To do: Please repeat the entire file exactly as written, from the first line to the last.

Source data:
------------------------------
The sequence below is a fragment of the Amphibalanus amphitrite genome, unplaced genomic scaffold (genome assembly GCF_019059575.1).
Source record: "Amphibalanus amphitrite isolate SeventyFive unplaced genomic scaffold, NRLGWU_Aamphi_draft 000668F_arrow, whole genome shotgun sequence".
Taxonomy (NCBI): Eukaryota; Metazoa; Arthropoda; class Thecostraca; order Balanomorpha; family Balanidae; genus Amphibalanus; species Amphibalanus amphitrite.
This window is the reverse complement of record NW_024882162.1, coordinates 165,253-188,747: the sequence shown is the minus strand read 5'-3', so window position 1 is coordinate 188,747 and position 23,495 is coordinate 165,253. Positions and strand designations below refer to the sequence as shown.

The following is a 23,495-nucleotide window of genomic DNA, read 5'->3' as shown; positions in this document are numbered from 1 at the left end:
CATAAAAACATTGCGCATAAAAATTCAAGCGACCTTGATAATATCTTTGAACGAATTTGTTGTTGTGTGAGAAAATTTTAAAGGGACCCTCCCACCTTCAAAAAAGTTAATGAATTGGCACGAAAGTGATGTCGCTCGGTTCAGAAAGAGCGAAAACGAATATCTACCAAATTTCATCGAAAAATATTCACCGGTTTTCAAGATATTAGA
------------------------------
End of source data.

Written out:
The sequence below is a fragment of the Amphibalanus amphitrite genome, unplaced genomic scaffold (genome assembly GCF_019059575.1).
Source record: "Amphibalanus amphitrite isolate SeventyFive unplaced genomic scaffold, NRLGWU_Aamphi_draft 000668F_arrow, whole genome shotgun sequence".
Taxonomy (NCBI): Eukaryota; Metazoa; Arthropoda; class Thecostraca; order Balanomorpha; family Balanidae; genus Amphibalanus; species Amphibalanus amphitrite.
This window is the reverse complement of record NW_024882162.1, coordinates 165,253-188,747: the sequence shown is the minus strand read 5'-3', so window position 1 is coordinate 188,747 and position 23,495 is coordinate 165,253. Positions and strand designations below refer to the sequence as shown.

The following is a 23,495-nucleotide window of genomic DNA, read 5'->3' as shown; positions in this document are numbered from 1 at the left end:
CATAAAAACATTGCGCATAAAAATTCAAGCGACCTTGATAATATCTTTGAACGAATTTGTTGTTGTGTGAGAAAATTTTAAAGGGACCCTCCCACCTTCAAAAAAGTTAATGAATTGGCACGAAAGTGATGTCGCTCGGTTCAGAAAGAGCGAAAACGAATATCTACCAAATTTCATCGAAAAATATTCACCGGTTTTCAAGATATTAGA